The Payment Services Directive 2 (or PSD2 for short) is a piece of EU legislation that aims to make banking safer, more transparent and more innovative. It was introduced in part to help tackle the rising levels of online fraud and it follows the launch of PSD in 2007, which helped establish an EU single market for payments. A key part of PSD2 is Strong Customer Authentication (SCA), which aims to make buying online more secure. It will mean customers will sometimes need to take extra steps to confirm their identity when shopping online.
For merchants trading in Europe the deadline for compliance was 31 December 2020. For merchants who trade in the UK only the deadline for compliance is 14 March 2022.
Since 2012, eCommerce fraud in the UK has doubled. So new legislation is being introduced to make transacting online safer and more secure.
That’s where Strong Customer Authentication (or SCA) comes in. Put simply, SCA will require an individual to use an additional authentication step to verify online payments or to login to their accounts online. It means that online payments and account servicing will be more secure than just using a single element, such as a simple password authentication.
Current authentication practices are based on 3D Secure (3DS), which stands for three-domain secure. 3DS v1 is the password protection that you encounter when completing an online transaction. In response to PSD2 and changes to mobile and app environment, 3DS v2 was introduced and it involves being redirected to a new page where you must input a code. In other words, it is information to authenticate yourself.
A typical eCommerce transaction would be routed through 3DS in the post-SCA world. The issuer would assess the risk, dynamically linking information about the customer, acquirer and merchants to make a risk assessment.
Acquirers have the option to request an exemption on behalf of the merchant and the Issuers have the final say over whether a transaction should be authenticated.
Authentication methods will be Issuer specific and there will be a variety of authentication methods available for Issuers to use to meet their SCA obligations.
No, you can’t. This is because SCA is part of new Europe-wide legislation (the revised Payment Services Directive, or PSD2) that changes how people make payments or service their accounts online. The new regulations will apply to all payments, not just those processed by Barclays and Barclaycard.
In many instances people buying online won’t notice any difference. SCA should only add a few seconds to the checkout time.
In some cases, where SCA is required, the level of drop outs may to increase in the short term immediately after March 2022. As a merchant, you’ll need to understand the potential impact of this on conversions and assess potential changes to their customer journeys, depending on your sensitivity to friction and customer awareness of what they need to do when prompted for authentication.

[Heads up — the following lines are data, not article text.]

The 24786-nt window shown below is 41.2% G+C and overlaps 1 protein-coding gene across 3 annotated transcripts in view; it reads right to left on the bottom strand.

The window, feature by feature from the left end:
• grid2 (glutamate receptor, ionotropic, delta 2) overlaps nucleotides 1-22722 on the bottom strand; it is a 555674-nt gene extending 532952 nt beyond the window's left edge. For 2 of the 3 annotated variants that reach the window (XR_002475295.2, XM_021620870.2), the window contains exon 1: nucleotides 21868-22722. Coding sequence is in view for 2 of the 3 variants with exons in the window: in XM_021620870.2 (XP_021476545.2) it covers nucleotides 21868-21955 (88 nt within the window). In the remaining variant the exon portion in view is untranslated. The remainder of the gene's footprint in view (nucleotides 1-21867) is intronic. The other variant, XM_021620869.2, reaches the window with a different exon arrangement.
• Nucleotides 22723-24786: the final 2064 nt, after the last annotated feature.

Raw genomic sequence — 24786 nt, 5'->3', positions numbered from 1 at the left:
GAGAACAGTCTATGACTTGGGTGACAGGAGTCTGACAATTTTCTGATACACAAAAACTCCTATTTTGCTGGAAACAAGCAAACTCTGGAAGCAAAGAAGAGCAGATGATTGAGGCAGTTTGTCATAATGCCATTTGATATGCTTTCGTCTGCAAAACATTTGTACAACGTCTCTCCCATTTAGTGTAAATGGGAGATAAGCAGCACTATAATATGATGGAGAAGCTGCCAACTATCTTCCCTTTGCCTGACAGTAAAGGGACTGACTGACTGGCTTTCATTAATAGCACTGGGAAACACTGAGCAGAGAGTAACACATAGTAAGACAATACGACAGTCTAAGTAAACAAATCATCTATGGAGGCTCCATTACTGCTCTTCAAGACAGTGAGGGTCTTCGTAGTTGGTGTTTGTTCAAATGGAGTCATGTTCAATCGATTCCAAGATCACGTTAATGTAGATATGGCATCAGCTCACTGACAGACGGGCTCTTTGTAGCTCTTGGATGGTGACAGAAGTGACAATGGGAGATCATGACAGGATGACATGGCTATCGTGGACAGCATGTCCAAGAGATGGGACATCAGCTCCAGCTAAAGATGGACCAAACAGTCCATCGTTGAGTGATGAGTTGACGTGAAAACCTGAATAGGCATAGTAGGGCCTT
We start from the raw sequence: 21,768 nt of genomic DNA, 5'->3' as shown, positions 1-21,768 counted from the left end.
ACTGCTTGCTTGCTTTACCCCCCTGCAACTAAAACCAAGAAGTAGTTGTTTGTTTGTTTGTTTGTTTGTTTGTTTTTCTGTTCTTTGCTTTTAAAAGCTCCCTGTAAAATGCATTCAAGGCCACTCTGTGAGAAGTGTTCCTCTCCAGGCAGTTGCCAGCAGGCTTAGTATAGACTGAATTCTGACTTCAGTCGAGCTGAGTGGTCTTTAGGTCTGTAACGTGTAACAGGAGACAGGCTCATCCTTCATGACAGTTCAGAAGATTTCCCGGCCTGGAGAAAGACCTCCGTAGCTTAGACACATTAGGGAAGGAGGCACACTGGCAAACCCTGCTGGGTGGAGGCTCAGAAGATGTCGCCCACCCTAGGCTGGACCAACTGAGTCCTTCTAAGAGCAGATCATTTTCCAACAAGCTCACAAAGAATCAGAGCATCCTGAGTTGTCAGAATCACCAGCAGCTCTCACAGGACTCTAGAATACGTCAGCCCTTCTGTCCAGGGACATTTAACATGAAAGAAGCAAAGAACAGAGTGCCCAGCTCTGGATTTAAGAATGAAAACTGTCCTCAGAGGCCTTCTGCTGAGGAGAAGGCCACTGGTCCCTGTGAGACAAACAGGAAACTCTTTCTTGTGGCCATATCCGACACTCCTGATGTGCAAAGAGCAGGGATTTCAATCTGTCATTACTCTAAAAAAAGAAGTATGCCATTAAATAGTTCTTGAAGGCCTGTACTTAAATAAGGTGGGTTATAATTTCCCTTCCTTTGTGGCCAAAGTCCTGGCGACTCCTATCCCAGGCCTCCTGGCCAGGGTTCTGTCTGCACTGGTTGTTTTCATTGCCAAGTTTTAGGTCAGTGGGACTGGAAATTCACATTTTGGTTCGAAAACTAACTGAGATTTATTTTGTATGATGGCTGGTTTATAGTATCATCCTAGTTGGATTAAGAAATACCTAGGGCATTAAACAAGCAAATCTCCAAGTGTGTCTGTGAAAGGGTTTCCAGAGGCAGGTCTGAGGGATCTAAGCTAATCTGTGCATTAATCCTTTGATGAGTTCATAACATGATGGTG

No. Depending on the risk or transaction value Barclaycard will be able to apply a number of exemptions – based, for example, on the size of the transaction or the potential for fraud. These will be applied automatically, without the cardholder having to do anything.
Whitelisting is expected to be a process where customers have the option to select to register trusted merchants of their choices with their issuers. Personalised whitelisted merchants would be controlled and maintained by the issuers for each customer alone.
TRA exemption is a risk-based approach to recognise low risk transactions do not require 2-factor authentication. Acquirer’s fraud performance determines how high the transaction value can be exempt. Acquirers can also decide which merchants they can provide this exemption to based on a variety of assessments including merchant’s fraud risk and robustness.
TRA exemptions enable you as the merchant to remain in control and risk assess transactions. Where these are deemed low risk, your consumers benefit from a more frictionless checkout without the need for separate authentication. Issuers will have final say but we expect they will largely accept acquirer TRA exemptions. The better your acquirer’s overall fraud performance, the higher value of your transactions can benefit from this exemption.
3DS v1 is the current version of authentication, which is currently widely used. The Schemes have confirmed that they will be decommissioning 3DS v1 in the future, so we strongly recommend implementing 3DS v2. 3DS v2 is the new and improved authentication framework being delivered by EMVCo. This new specification includes improved Mobile-friendly UX (‘user experience’) and up to x10 more data to aid better risk decisioning for the Issuer.
Barclaycard suggests merchants use the latest version of 3DS available. If you currently do not have any 3DS at all, we recommend moving directly onto version 2.
According to the latest opinion published by the EBA, scope of SCA is interpreted as per below:
“The EBA’s view, after discussing it with the European Commission, is that SCA applies to all payment transactions initiated by a payer, including to card payment transactions that are initiated through the payee within the EEA.”
Merchant Initiated Transactions can only apply if strict conditions are met:
• First transaction must be authenticated
• Customer and merchant have pre-existing contractual agreement
• Customer cannot be expected to be present to perform SCA
In the case of Customer-Initiated transaction, authentication is recommended at checkout. A separate authentication is not required if the final amount is lower than the one initially authenticated. If the final value is higher, a new authentication would be required for either the new total or the incremental amount.